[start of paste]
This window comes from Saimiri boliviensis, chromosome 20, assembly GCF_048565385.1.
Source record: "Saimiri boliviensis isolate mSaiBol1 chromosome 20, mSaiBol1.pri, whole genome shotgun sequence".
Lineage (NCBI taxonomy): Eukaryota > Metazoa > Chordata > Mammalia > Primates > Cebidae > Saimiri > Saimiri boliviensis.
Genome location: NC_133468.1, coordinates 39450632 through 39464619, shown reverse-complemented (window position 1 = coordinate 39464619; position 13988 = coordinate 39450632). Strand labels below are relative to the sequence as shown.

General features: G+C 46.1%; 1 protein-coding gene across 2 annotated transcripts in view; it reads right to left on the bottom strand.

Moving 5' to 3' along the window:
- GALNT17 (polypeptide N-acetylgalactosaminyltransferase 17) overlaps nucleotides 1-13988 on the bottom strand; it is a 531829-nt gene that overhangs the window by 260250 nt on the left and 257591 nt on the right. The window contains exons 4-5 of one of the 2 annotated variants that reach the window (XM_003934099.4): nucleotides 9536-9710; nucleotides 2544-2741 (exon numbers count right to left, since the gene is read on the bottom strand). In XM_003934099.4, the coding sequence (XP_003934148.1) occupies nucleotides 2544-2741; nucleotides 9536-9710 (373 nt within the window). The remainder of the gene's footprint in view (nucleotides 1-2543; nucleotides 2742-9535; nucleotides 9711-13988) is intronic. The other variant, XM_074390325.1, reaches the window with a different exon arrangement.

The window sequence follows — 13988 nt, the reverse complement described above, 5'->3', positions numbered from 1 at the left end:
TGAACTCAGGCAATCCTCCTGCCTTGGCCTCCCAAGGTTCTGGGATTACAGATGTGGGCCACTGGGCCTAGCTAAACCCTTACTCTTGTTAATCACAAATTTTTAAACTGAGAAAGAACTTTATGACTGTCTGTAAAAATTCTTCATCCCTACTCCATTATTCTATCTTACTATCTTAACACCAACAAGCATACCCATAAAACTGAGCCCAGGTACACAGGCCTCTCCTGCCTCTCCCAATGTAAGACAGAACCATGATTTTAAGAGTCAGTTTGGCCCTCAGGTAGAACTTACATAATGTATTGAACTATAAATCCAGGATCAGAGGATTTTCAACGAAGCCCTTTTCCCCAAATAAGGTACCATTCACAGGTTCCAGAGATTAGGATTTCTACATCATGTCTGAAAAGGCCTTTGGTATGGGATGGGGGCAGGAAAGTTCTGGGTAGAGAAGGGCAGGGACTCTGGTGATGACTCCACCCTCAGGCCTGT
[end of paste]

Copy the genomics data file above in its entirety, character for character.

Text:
This window comes from Saimiri boliviensis, chromosome 20, assembly GCF_048565385.1.
Source record: "Saimiri boliviensis isolate mSaiBol1 chromosome 20, mSaiBol1.pri, whole genome shotgun sequence".
Lineage (NCBI taxonomy): Eukaryota > Metazoa > Chordata > Mammalia > Primates > Cebidae > Saimiri > Saimiri boliviensis.
Genome location: NC_133468.1, coordinates 39450632 through 39464619, shown reverse-complemented (window position 1 = coordinate 39464619; position 13988 = coordinate 39450632). Strand labels below are relative to the sequence as shown.

General features: G+C 46.1%; 1 protein-coding gene across 2 annotated transcripts in view; it reads right to left on the bottom strand.

Moving 5' to 3' along the window:
- GALNT17 (polypeptide N-acetylgalactosaminyltransferase 17) overlaps nucleotides 1-13988 on the bottom strand; it is a 531829-nt gene that overhangs the window by 260250 nt on the left and 257591 nt on the right. The window contains exons 4-5 of one of the 2 annotated variants that reach the window (XM_003934099.4): nucleotides 9536-9710; nucleotides 2544-2741 (exon numbers count right to left, since the gene is read on the bottom strand). In XM_003934099.4, the coding sequence (XP_003934148.1) occupies nucleotides 2544-2741; nucleotides 9536-9710 (373 nt within the window). The remainder of the gene's footprint in view (nucleotides 1-2543; nucleotides 2742-9535; nucleotides 9711-13988) is intronic. The other variant, XM_074390325.1, reaches the window with a different exon arrangement.

The window sequence follows — 13988 nt, the reverse complement described above, 5'->3', positions numbered from 1 at the left end:
TGAACTCAGGCAATCCTCCTGCCTTGGCCTCCCAAGGTTCTGGGATTACAGATGTGGGCCACTGGGCCTAGCTAAACCCTTACTCTTGTTAATCACAAATTTTTAAACTGAGAAAGAACTTTATGACTGTCTGTAAAAATTCTTCATCCCTACTCCATTATTCTATCTTACTATCTTAACACCAACAAGCATACCCATAAAACTGAGCCCAGGTACACAGGCCTCTCCTGCCTCTCCCAATGTAAGACAGAACCATGATTTTAAGAGTCAGTTTGGCCCTCAGGTAGAACTTACATAATGTATTGAACTATAAATCCAGGATCAGAGGATTTTCAACGAAGCCCTTTTCCCCAAATAAGGTACCATTCACAGGTTCCAGAGATTAGGATTTCTACATCATGTCTGAAAAGGCCTTTGGTATGGGATGGGGGCAGGAAAGTTCTGGGTAGAGAAGGGCAGGGACTCTGGTGATGACTCCACCCTCAGGCCTGT